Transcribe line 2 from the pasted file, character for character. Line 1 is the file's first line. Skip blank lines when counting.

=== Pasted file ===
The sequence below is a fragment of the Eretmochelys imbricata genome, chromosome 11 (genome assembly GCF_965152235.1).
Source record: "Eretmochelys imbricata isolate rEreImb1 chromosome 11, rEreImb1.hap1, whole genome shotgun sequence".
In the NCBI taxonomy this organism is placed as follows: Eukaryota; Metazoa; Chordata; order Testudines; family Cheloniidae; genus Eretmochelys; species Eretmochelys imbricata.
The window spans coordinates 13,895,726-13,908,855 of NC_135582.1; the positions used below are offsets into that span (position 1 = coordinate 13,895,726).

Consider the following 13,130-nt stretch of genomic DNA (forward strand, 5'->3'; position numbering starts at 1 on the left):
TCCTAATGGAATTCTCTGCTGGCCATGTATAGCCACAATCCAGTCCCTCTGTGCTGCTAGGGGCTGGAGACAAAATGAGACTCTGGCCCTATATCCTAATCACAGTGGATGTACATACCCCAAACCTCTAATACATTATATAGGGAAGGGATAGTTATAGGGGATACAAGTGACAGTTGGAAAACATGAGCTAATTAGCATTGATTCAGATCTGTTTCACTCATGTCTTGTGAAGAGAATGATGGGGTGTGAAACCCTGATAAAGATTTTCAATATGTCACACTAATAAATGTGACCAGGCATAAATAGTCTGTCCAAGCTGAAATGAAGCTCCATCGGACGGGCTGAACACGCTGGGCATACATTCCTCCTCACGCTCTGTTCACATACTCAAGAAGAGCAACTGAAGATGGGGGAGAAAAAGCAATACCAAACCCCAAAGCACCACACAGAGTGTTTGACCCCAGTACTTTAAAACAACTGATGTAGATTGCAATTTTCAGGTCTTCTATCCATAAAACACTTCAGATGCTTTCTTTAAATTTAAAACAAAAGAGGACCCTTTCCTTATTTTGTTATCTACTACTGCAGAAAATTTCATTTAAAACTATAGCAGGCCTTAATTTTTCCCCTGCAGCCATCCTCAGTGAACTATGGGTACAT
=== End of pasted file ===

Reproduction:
Source record: "Eretmochelys imbricata isolate rEreImb1 chromosome 11, rEreImb1.hap1, whole genome shotgun sequence".